New York borough's name conjures tough, urban image
According to a recent report on Motorcycle.com, the folks at Harley-Davidson have filed a trademark application that would allow it to reference one of New York City’s five boroughs in products.
Reportedly, an 8 December filing with the US Patent and Trademark Office seeks to use “Bronx” and “Harley-Davidson Bronx” for the purposes of “motorcycles and structural parts therefor,” which has led many folks to speculate that the Milwaukee company will soon be presenting a model carrying that name, for example, a “Street Bronx,” or “Bronx Sportster.”
I’m not sure I’d agree. Using place names isn’t really a part of the Harley-Davidson naming convention. Perhaps those who are well-versed in their Harley history can correct me in the comments, but I can’t think of any Harley model that has been named after a place. That seems to be more of a Polaris thing, eg, Victory Vegas, Indian Springfield.
Without the proviso that the name is intended for “motorcycles and structural parts therefor,” I would have assumed Harley were eager to use the Bronx name for a clothing line. Perhaps it will be used in that same sort of spirit, though, with “Bronx” being applied to a philosophy – a golden thread to run through a number of different models, similar to Harley’s use of “Dark Custom.”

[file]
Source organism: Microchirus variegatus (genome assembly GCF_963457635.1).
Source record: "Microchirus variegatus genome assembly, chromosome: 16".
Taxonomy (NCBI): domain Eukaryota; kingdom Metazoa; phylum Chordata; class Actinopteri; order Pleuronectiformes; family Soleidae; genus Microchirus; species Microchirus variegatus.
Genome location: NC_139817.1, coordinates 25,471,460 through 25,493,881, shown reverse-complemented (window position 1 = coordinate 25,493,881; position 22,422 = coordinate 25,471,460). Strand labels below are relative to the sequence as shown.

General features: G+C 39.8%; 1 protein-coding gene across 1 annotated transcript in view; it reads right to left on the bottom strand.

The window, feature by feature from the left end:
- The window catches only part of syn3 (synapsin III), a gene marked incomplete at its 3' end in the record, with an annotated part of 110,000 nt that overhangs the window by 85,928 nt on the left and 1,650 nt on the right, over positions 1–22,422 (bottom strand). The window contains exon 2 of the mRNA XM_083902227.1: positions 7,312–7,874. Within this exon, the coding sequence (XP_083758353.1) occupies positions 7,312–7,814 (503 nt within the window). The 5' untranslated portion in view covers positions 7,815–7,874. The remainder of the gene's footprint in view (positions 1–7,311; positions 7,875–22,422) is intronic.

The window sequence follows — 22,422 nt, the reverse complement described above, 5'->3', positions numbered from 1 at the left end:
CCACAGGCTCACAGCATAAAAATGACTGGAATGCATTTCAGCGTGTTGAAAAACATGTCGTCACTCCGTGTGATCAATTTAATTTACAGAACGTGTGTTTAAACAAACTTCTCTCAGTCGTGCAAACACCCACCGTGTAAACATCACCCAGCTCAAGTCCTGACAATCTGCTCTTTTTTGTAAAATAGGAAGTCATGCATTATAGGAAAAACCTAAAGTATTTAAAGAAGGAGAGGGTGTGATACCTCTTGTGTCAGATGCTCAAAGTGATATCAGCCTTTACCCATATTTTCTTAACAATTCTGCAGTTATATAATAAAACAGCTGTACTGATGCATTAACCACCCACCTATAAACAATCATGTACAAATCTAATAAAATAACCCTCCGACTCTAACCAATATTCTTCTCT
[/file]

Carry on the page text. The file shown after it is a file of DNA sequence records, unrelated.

Harley-Davidson has found success in Europe by focusing on more urban-ready models, and it has been quite open about its desire to increase market share in the Old World. It’s reasonable to assume then, that a Bronx line of customization products would focus on allowing the customer to give his or her ride a more citified feel. I'd say we should expect industrial-looking bits and bobs – stuff that doesn’t shine but which may be a little more colorful than the played-out blacked-out trend of recent years. Think matte orange and lots of bronze.
Meanwhile, KRS-One is from the Bronx, which means there’s a slight – very, very slight – possibility that Harley will one day offer a Screamin’ Eagle Sound of da Police exhaust that makes your bike go "Woop Woop" when you rev. One lives in hope.